to think this is a double standard?

(54 Posts)

People at work actively berate me for being 'posh'.

I am probably middle class but have just left uni and am living independently on the lowest salary in this place (16k).

They say things to me like 'you got a plum in your mouth?' and 'saw you on Britains Got Talent on the weekend' (ref 'Lettice' with the violin). Sometimes I am on the phone to a customer and they mimick me, 'oh loooooveeely, thaaaank you' in a really shrill, Queens English accent. makes me feel like fucking shit.

If I had to give you a voice twin, it would be someone like Holly Willoughby. Certainly not as well pronounced as BBC types.

It can be a bit playground actually and they group up and do it together and I feel myself getting hot and angry and defensive (tho not saying anything ofcourse). I think I'm probably B a little U because I am sensitive to their jibes anyway (they are quite rude to me about my weight) and I know there are much bigger problems in the world but this has been going on for months and months.

what pisses me off though is imagining this going the other way. Would they dare to call someone common or compare them to people off the telly? 'Saw you on Benefits Street on the weekend'? I don't think they would. is it becoming a bad thing to not have a dialect? Do I need to lighten up?

Well this is just it Objection and I guess my wider question on it all is when did people with no dialect, just normal, RP English accents, become unusual or at least unusually 'posh'?

And colleague never did give me an answer when I asked if he would be quite so mocking of someone that was 'common'. To me it is a bit like people being outraged at calling someone fat, yet thinking it is fine to go around telling people they are 'soooo thin' - equally shitty IMO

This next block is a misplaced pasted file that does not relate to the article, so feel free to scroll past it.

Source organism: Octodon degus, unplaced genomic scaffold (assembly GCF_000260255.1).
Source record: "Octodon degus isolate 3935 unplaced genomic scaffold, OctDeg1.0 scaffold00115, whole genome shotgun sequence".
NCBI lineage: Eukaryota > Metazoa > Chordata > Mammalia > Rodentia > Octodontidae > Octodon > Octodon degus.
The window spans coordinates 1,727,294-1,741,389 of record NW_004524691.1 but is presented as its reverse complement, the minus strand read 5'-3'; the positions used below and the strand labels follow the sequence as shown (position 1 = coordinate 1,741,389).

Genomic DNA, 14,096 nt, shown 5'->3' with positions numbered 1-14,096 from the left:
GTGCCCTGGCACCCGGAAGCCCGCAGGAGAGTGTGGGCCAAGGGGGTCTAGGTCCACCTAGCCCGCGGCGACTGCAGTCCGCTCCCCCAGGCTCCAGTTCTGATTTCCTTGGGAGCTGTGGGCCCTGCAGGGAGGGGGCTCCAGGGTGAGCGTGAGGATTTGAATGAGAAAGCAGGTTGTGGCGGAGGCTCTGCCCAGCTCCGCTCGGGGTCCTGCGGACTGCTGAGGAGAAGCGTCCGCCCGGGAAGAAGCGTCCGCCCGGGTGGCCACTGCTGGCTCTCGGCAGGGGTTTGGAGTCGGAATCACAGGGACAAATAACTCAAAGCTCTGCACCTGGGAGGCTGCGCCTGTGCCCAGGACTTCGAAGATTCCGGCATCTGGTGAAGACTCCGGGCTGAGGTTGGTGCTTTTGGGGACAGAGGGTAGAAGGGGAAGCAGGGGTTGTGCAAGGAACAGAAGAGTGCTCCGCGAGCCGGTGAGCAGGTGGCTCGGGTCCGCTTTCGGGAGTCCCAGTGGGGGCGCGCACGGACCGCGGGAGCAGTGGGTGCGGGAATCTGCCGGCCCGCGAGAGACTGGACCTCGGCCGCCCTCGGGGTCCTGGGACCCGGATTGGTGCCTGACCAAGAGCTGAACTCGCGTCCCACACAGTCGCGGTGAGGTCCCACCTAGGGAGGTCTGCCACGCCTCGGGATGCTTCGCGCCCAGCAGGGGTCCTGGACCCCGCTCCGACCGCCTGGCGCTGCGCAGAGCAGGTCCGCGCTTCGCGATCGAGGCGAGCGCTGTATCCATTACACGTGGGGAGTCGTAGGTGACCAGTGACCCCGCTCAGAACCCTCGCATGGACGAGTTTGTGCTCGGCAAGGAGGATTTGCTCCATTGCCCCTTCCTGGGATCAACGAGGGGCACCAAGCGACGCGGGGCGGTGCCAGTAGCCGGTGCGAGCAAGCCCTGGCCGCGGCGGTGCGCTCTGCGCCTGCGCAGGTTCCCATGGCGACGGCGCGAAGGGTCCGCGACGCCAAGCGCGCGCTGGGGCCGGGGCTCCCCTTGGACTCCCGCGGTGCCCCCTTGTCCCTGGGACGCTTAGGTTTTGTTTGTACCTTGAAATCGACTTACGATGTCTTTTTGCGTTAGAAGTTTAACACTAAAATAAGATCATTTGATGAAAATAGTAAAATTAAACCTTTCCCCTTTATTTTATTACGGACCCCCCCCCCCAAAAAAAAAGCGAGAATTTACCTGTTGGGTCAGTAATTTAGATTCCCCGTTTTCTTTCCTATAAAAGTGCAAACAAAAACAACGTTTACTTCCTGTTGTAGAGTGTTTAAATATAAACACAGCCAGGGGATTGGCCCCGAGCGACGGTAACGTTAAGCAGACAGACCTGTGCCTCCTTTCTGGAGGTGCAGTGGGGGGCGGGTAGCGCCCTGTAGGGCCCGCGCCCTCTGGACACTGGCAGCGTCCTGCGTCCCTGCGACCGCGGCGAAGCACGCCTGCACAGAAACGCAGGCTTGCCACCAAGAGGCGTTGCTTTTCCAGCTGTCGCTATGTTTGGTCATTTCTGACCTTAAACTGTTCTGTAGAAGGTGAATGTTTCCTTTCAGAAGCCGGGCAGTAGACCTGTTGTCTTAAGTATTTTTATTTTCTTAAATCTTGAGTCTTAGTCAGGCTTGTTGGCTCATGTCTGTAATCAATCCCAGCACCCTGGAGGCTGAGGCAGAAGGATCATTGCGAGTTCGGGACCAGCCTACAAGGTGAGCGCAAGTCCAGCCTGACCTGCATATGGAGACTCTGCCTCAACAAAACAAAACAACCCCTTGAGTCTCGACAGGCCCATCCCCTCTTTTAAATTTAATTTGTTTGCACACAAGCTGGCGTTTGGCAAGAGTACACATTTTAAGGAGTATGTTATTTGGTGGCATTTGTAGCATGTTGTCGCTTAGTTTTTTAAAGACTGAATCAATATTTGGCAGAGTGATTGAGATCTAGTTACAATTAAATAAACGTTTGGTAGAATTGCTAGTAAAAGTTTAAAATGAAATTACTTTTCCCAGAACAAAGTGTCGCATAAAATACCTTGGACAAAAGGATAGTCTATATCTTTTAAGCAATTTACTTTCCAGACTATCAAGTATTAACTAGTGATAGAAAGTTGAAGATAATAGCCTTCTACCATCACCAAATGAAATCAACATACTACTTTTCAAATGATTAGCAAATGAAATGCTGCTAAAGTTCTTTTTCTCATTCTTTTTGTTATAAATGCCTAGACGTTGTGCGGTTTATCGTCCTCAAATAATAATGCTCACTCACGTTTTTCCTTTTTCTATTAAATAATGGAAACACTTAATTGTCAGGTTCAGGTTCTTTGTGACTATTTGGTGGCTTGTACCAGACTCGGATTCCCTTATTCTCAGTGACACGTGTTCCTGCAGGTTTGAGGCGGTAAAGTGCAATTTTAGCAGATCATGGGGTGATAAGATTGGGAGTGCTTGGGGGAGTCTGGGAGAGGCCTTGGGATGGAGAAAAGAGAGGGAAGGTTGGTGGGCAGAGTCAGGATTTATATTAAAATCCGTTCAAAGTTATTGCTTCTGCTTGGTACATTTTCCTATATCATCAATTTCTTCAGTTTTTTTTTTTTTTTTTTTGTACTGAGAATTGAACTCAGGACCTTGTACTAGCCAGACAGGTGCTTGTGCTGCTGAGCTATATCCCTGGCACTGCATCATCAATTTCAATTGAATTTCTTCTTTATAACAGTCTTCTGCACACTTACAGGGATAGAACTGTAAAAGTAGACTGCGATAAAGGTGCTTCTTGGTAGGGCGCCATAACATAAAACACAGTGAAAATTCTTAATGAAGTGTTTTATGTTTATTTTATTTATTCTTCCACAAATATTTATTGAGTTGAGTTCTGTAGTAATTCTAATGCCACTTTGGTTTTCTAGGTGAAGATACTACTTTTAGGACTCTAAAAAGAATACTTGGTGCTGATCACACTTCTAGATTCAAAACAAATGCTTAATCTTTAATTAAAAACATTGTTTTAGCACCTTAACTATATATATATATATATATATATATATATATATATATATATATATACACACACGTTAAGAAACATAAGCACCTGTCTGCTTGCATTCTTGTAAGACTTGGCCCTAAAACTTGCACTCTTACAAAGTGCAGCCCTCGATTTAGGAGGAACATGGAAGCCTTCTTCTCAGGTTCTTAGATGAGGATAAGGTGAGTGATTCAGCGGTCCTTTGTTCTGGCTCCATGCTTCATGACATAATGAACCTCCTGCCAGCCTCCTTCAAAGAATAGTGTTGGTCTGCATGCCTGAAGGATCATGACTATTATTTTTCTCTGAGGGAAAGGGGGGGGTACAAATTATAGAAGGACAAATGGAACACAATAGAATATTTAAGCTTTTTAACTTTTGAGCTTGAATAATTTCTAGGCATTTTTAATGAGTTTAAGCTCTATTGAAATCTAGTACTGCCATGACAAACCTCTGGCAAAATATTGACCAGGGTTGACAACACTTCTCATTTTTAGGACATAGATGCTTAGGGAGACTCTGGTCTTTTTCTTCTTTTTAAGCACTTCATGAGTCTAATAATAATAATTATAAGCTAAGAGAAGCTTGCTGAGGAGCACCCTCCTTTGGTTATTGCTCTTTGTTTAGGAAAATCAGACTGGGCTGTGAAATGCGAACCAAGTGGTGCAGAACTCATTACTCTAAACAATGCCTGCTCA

My DH gets lots of comments about his "poshness" too. He's a teacher at a comp. He fears one day he may just retaliate with comments about other teachers' commonness… hope that day won't come!

Emmaroos Wed 23-Apr-14 18:04:27

It seems that when you have been clear that a topic is hurtful and off limits it doesn't reoccur. Should you have to? No, probably not, but people have different ideas of what is acceptable/funny/friendly etc. I don't agree with other suggestions that you play along or laugh it off, and I think it is unreasonable to complain to 3rd parties if you haven't been clear with the people involved. Don't play the victim. If it is affecting you enough to discuss it here, then the first step for any assertive, sensible, grown-up is to clearly state that you want it to stop. After you have done that unambiguously, then you can be clear whether people have been tactless and insensitive (as with the man who commented on your weight) or are intentionally bullying you in which case you should take action.

Pinkynotperky Wed 23-Apr-14 19:24:43

I live in Bucks I'm from Oxfordshire though... People think my oxford accent is posh! Never knew I had an accent...!

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